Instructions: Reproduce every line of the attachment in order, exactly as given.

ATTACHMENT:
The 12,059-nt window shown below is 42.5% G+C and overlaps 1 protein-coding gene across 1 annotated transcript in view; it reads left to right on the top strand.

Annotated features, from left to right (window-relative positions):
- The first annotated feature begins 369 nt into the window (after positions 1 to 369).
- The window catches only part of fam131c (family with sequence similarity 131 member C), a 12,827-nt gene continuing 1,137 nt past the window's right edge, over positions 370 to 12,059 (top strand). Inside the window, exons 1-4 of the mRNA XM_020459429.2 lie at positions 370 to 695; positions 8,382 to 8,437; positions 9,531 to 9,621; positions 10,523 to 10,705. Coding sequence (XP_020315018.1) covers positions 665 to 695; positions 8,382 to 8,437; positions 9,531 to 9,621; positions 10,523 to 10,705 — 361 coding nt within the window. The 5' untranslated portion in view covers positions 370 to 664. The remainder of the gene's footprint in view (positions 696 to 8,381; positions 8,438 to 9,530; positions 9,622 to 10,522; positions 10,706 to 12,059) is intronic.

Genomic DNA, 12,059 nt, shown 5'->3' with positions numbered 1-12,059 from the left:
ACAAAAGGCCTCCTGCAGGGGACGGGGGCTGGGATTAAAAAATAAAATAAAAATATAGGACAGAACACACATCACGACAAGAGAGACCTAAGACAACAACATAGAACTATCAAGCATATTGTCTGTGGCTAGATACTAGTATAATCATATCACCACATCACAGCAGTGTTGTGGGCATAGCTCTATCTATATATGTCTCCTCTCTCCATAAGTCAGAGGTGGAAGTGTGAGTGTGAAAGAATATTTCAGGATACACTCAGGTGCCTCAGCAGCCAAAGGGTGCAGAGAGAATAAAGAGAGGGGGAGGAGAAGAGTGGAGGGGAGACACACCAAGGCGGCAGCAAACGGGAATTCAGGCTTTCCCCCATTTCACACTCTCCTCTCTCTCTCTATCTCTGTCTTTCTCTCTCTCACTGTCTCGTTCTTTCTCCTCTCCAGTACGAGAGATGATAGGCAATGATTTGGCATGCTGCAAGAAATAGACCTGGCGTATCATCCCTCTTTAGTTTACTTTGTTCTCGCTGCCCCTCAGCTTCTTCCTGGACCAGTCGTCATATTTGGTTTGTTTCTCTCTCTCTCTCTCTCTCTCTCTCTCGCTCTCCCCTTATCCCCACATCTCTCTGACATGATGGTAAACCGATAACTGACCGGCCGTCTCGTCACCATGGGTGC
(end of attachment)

The 12,059-nt window shown below is 42.5% G+C and overlaps 1 protein-coding gene across 1 annotated transcript in view; it reads left to right on the top strand.

Annotated features, from left to right (window-relative positions):
- The first annotated feature begins 369 nt into the window (after positions 1 to 369).
- The window catches only part of fam131c (family with sequence similarity 131 member C), a 12,827-nt gene continuing 1,137 nt past the window's right edge, over positions 370 to 12,059 (top strand). Inside the window, exons 1-4 of the mRNA XM_020459429.2 lie at positions 370 to 695; positions 8,382 to 8,437; positions 9,531 to 9,621; positions 10,523 to 10,705. Coding sequence (XP_020315018.1) covers positions 665 to 695; positions 8,382 to 8,437; positions 9,531 to 9,621; positions 10,523 to 10,705 — 361 coding nt within the window. The 5' untranslated portion in view covers positions 370 to 664. The remainder of the gene's footprint in view (positions 696 to 8,381; positions 8,438 to 9,530; positions 9,622 to 10,522; positions 10,706 to 12,059) is intronic.

Genomic DNA, 12,059 nt, shown 5'->3' with positions numbered 1-12,059 from the left:
ACAAAAGGCCTCCTGCAGGGGACGGGGGCTGGGATTAAAAAATAAAATAAAAATATAGGACAGAACACACATCACGACAAGAGAGACCTAAGACAACAACATAGAACTATCAAGCATATTGTCTGTGGCTAGATACTAGTATAATCATATCACCACATCACAGCAGTGTTGTGGGCATAGCTCTATCTATATATGTCTCCTCTCTCCATAAGTCAGAGGTGGAAGTGTGAGTGTGAAAGAATATTTCAGGATACACTCAGGTGCCTCAGCAGCCAAAGGGTGCAGAGAGAATAAAGAGAGGGGGAGGAGAAGAGTGGAGGGGAGACACACCAAGGCGGCAGCAAACGGGAATTCAGGCTTTCCCCCATTTCACACTCTCCTCTCTCTCTCTATCTCTGTCTTTCTCTCTCTCACTGTCTCGTTCTTTCTCCTCTCCAGTACGAGAGATGATAGGCAATGATTTGGCATGCTGCAAGAAATAGACCTGGCGTATCATCCCTCTTTAGTTTACTTTGTTCTCGCTGCCCCTCAGCTTCTTCCTGGACCAGTCGTCATATTTGGTTTGTTTCTCTCTCTCTCTCTCTCTCTCTCTCTCGCTCTCCCCTTATCCCCACATCTCTCTGACATGATGGTAAACCGATAACTGACCGGCCGTCTCGTCACCATGGGTGC